Additionally, wanting to plan and save for a wedding is not an outrageous desire. A wedding may not be a necessity like health but it is an understandable desire that is a part of a fulfilling life for many people. The real tragedy is that Wilkerson should have never been put in a position where he had to choose between living a healthy life and living a life without those life experiences that make a life meaningful and worthwhile. Nonetheless, it seems that even without attempting to save for a future wedding, Wilkerson still would not have been able to afford his life saving insulin and was forced to partake in sub-par care because our health care system has made it too expensive to live a healthy life.

The Jones’ also found it too expensive to live a healthy life. The Jones’ cited their inability to pay for their medical bills as a reason for ending their lives. Hospital costs are a large portion of health care spending. On average it costs about $4,000 per day to stay in the hospital with an average hospital stay costing about $10,000. Additionally, about 60% of all bankruptcies are due to medical expenses. Like Wilkerson, the Jones’ are an example of the costs of our health care systems. The Jones’ were unable to financially pay for health care and as a result paid for it with their lives. But the Jones’ are also an example of the mental and emotional costs of health care. Living with extreme debt can be stressful, induce anxiety, and lower rates of life satisfaction. Potential for suicide can also be a side effect for unmanageable debt. Overall suicide rates have increased between 1999 and 2016. Suicide among people ages 65 and older has also increased in the United States. Because of rising health care costs and health care spending suicide has become symptom of our health care system.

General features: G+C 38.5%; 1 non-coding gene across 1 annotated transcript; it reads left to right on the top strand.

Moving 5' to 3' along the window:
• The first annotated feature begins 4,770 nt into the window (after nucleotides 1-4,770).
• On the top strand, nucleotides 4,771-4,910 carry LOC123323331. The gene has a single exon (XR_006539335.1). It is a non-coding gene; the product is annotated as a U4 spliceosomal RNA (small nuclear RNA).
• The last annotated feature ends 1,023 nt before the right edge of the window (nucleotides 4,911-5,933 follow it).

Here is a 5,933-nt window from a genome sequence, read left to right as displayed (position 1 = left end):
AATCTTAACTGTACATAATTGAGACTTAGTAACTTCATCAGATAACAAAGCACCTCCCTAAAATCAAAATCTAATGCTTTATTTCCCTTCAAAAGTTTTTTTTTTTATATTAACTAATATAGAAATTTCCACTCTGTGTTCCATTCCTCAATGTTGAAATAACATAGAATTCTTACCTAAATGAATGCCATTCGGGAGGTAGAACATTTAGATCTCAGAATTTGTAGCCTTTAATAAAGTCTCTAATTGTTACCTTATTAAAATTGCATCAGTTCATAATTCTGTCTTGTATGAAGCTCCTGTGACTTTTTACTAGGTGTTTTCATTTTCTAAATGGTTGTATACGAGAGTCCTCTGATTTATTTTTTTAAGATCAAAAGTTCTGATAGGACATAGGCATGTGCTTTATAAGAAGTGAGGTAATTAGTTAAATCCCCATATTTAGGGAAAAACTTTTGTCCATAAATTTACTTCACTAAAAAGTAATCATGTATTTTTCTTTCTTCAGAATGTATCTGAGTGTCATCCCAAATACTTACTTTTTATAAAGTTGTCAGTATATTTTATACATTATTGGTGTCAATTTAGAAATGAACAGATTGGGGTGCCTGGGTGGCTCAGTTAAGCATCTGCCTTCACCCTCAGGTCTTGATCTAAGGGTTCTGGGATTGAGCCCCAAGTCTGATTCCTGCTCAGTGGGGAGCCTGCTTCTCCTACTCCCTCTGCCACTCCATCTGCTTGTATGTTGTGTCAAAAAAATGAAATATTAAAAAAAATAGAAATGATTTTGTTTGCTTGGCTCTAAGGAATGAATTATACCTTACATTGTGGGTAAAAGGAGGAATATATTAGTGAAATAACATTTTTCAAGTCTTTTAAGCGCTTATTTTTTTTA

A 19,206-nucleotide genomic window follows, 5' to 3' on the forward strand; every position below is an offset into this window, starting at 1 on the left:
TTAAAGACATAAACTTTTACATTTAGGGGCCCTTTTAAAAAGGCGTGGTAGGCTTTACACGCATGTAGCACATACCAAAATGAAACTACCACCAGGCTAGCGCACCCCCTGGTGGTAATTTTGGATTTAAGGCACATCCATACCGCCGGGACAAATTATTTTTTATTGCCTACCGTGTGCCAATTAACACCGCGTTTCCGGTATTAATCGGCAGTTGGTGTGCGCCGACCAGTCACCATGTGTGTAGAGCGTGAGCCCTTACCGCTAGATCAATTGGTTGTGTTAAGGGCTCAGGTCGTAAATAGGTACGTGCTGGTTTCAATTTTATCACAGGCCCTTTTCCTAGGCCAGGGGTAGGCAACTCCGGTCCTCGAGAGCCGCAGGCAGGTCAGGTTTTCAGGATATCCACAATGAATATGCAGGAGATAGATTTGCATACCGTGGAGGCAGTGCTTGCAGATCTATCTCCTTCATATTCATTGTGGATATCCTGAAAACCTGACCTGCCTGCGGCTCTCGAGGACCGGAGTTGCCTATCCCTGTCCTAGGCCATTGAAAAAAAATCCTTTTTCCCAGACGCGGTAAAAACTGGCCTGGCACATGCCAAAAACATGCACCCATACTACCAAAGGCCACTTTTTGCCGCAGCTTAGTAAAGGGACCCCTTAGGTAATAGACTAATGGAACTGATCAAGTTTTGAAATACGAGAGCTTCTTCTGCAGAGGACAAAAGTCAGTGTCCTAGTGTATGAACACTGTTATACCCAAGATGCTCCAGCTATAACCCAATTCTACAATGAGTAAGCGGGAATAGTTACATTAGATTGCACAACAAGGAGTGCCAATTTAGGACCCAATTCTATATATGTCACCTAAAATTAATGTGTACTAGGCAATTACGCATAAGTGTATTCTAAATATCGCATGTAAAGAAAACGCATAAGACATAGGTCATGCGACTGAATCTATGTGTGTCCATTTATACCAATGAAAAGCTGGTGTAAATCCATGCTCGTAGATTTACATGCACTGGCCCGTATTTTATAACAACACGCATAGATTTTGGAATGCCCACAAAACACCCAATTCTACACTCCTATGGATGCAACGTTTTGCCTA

Although Josh Wilkerson and Mr. and Mrs. Jones died in very different ways all three are casualties of a health care system that fails us every day. The cost of medicines, the cost of hospital stays, and the cost of other associated health care resources are killing Americans. The stories of Wilkerson and the Jones’ are just three examples of people who couldn’t afford to be sick in America. It’s troubling to think of the number of people who find it impossible to be sick in America but who don’t make headlines, who struggle every day to afford health care for themselves, their children, their partners, and/or their aging parents. Too many people have to make the tough decision between affording life’s essentials, like health care or engaging in the parts of life that make life joyous simply because health care costs have made it difficult for many people to have both. The American health care system failed Wilkerson and the Jones’ and it is failing so many people that have yet to make headlines.